Mortgage rates moved slightly higher again today, pushing farther into the highest territory since late January.  Today's move wasn't that big, in and of itself.  The problem is the frequency with which these moves higher are occurring.  In fact, rates have only moved lower on one occasion this month.  

In outright, historical terms, things could still be much worse.  The most prevalently-quoted conventional 30yr fixed rates remain in the high 3's, with most lenders quoting either 3.75 or 3.75% on top tier scenarios.  Even in relative terms, that's not too much higher than the 3.5% to 3.625% range that was available in mid February.  The problem is the pervasive trend in an unfriendly direction.  Until and unless that trend is defeated, it  makes more sense to plan on it continuing as opposed to hoping it ends.

Loan Originator Perspective

"Rates continued their steady march higher today as both stocks and oil move higher. I am not a fan of locking on Friday's but the trend is the trend until it isn't, so locking today could be the right call. I am confident that rates will move again lower, but the timing of that move is in question. At some point, oil traders are gonna realize we have way too much oil and are producing still way too much oil, so oil prices will fall which will help take bond yields with them." -Victor Burek, Churchill Mortgage


Today's Best-Execution Rates

  • 30YR FIXED - 3.75-3.875%
  • FHA/VA - 3.25-3.5%
  • 15 YEAR FIXED - 3.00
  • 5 YEAR ARMS -  2.75 - 3.25% depending on the lender

Ongoing Lock/Float Considerations

  • The Fed finally hiked on December 16th, causing fears of rising rates in 2016.
  • But  global financial markets came into the new year in distress.  Now markets aren't even convinced that we'll see another Fed rate hike in 2016.  Major stock indices plummeted around the world, and investors sought shelter in the bond market.  When investor demand for bonds increases, rates fall.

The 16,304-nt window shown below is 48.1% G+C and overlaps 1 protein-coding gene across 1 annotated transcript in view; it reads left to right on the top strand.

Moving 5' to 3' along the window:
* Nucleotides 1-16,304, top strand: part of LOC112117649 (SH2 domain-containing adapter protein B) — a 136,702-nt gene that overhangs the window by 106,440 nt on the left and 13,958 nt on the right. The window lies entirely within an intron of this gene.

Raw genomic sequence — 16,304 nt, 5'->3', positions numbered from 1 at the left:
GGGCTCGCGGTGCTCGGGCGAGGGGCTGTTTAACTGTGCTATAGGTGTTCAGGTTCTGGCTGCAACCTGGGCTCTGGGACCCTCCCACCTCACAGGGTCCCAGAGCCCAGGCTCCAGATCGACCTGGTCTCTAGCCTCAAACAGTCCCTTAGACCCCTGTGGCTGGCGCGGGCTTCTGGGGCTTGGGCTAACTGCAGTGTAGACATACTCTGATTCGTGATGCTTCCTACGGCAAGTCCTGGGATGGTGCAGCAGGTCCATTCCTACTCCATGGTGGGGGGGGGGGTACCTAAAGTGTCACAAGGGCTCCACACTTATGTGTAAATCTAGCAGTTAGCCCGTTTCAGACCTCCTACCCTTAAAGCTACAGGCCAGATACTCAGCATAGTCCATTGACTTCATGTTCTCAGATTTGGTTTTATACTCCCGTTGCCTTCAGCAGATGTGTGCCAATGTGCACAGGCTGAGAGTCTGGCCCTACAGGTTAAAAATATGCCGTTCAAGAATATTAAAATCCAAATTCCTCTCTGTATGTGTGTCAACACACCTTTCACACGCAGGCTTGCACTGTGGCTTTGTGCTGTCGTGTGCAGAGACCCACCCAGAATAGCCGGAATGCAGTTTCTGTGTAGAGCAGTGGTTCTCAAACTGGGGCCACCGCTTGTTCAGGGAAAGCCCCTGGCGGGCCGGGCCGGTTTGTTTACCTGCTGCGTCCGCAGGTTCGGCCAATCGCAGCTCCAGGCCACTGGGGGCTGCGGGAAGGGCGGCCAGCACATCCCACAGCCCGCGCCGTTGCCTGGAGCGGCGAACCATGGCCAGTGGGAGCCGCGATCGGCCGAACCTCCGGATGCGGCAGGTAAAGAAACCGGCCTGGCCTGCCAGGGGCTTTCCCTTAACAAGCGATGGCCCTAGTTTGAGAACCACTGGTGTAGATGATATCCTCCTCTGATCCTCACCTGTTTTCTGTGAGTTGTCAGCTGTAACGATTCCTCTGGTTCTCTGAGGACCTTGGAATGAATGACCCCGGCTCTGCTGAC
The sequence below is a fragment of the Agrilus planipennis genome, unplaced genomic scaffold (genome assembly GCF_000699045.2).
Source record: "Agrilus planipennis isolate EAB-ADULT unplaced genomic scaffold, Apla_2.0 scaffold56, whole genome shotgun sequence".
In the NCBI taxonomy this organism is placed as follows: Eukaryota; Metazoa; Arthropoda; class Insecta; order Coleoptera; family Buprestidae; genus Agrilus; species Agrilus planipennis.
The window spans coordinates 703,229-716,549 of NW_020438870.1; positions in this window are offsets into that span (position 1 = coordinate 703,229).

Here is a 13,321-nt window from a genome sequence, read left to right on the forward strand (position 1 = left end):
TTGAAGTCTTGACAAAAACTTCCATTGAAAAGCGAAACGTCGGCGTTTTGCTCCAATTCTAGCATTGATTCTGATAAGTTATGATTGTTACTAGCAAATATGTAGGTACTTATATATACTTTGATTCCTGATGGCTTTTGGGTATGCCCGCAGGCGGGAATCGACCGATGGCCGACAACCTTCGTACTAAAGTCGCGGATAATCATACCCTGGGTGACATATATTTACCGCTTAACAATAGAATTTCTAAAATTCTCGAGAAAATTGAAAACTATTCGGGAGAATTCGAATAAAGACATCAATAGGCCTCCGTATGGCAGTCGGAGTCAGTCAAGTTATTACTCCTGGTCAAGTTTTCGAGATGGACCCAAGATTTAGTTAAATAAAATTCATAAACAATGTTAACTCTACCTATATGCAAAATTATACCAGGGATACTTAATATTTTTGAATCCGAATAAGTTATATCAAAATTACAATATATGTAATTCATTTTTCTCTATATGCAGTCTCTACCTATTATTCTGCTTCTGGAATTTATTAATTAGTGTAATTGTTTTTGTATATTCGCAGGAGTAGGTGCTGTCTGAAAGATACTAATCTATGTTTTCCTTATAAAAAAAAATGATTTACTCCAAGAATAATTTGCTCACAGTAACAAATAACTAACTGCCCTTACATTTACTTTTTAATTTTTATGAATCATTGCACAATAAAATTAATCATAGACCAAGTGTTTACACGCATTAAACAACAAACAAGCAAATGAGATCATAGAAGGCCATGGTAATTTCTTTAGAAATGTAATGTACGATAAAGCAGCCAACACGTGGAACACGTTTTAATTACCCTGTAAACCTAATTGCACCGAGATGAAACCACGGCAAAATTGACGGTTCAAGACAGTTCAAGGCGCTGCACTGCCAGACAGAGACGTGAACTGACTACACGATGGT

• We were left with much lower mortgage rates despite the Fed having just begun its hiking cycle.  This paradoxical trend can continue as long as global market turmoil fuels a demand for safer haven investments.  A big bounce in oil/stock prices could mean trouble for rates--at least temporarily.
  • As of March 1st, stock markets look like they're at least attempting to get back toward higher levels.  Mortgage rates have been pressured higher accordingly.  While we're well off the lows seen in early February, we're still in very low territory historically--low enough that it wouldn't make sense to second-guess a decision to lock, even though there's still a possibility that the longer-term trend toward lower rates could continue.
  • As always, please keep in mind that the rates discussed generally refer to what we've termed 'best-execution' (that is, the most frequently quoted, conforming, conventional 30yr fixed rate for top tier borrowers, based not only on the outright price, but also 'bang-for-the-buck.'  Generally speaking, our best-execution rate tends to connote no origination or discount points--though this can vary--and tends to predict Freddie Mac's weekly survey with high accuracy.  It's safe to assume that our best-ex rate is the more timely and accurate of the two due to Freddie's once-a-week polling method).